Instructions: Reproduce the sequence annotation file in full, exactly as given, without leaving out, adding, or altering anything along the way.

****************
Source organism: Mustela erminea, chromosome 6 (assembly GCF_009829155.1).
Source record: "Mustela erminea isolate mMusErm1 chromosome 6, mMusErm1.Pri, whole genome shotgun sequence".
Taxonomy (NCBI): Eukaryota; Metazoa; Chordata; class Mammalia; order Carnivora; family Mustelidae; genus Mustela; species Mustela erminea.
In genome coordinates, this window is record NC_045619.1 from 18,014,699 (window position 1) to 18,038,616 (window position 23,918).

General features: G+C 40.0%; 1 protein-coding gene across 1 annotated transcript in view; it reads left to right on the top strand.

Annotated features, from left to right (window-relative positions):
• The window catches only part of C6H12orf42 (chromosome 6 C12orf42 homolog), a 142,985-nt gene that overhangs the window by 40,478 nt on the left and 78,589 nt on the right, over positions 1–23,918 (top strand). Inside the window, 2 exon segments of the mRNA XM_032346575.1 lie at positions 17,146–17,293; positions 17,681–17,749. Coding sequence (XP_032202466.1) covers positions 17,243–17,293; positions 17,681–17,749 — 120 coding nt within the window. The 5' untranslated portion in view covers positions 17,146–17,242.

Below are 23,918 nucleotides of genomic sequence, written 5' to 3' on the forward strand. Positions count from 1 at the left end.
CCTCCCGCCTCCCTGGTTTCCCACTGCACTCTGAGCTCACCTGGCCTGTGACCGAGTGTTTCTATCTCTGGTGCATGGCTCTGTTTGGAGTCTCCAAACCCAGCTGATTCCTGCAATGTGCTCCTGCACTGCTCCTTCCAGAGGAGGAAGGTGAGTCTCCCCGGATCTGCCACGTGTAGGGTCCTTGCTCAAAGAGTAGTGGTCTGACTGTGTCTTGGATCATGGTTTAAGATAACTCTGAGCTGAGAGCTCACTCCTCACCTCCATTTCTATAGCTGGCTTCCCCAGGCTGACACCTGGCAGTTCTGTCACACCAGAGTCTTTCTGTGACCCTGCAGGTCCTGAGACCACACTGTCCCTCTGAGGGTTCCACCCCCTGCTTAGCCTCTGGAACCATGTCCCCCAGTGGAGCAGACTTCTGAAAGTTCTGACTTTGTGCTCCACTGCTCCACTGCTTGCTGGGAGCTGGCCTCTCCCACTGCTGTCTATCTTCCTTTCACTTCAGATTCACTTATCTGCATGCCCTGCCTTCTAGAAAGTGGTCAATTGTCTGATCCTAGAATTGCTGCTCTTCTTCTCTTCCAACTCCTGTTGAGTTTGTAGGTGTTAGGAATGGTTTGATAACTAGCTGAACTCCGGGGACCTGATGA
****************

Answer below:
Source organism: Mustela erminea, chromosome 6 (assembly GCF_009829155.1).
Source record: "Mustela erminea isolate mMusErm1 chromosome 6, mMusErm1.Pri, whole genome shotgun sequence".
Taxonomy (NCBI): Eukaryota; Metazoa; Chordata; class Mammalia; order Carnivora; family Mustelidae; genus Mustela; species Mustela erminea.
In genome coordinates, this window is record NC_045619.1 from 18,014,699 (window position 1) to 18,038,616 (window position 23,918).

General features: G+C 40.0%; 1 protein-coding gene across 1 annotated transcript in view; it reads left to right on the top strand.

Annotated features, from left to right (window-relative positions):
• The window catches only part of C6H12orf42 (chromosome 6 C12orf42 homolog), a 142,985-nt gene that overhangs the window by 40,478 nt on the left and 78,589 nt on the right, over positions 1–23,918 (top strand). Inside the window, 2 exon segments of the mRNA XM_032346575.1 lie at positions 17,146–17,293; positions 17,681–17,749. Coding sequence (XP_032202466.1) covers positions 17,243–17,293; positions 17,681–17,749 — 120 coding nt within the window. The 5' untranslated portion in view covers positions 17,146–17,242.

Below are 23,918 nucleotides of genomic sequence, written 5' to 3' on the forward strand. Positions count from 1 at the left end.
CCTCCCGCCTCCCTGGTTTCCCACTGCACTCTGAGCTCACCTGGCCTGTGACCGAGTGTTTCTATCTCTGGTGCATGGCTCTGTTTGGAGTCTCCAAACCCAGCTGATTCCTGCAATGTGCTCCTGCACTGCTCCTTCCAGAGGAGGAAGGTGAGTCTCCCCGGATCTGCCACGTGTAGGGTCCTTGCTCAAAGAGTAGTGGTCTGACTGTGTCTTGGATCATGGTTTAAGATAACTCTGAGCTGAGAGCTCACTCCTCACCTCCATTTCTATAGCTGGCTTCCCCAGGCTGACACCTGGCAGTTCTGTCACACCAGAGTCTTTCTGTGACCCTGCAGGTCCTGAGACCACACTGTCCCTCTGAGGGTTCCACCCCCTGCTTAGCCTCTGGAACCATGTCCCCCAGTGGAGCAGACTTCTGAAAGTTCTGACTTTGTGCTCCACTGCTCCACTGCTTGCTGGGAGCTGGCCTCTCCCACTGCTGTCTATCTTCCTTTCACTTCAGATTCACTTATCTGCATGCCCTGCCTTCTAGAAAGTGGTCAATTGTCTGATCCTAGAATTGCTGCTCTTCTTCTCTTCCAACTCCTGTTGAGTTTGTAGGTGTTAGGAATGGTTTGATAACTAGCTGAACTCCGGGGACCTGATGA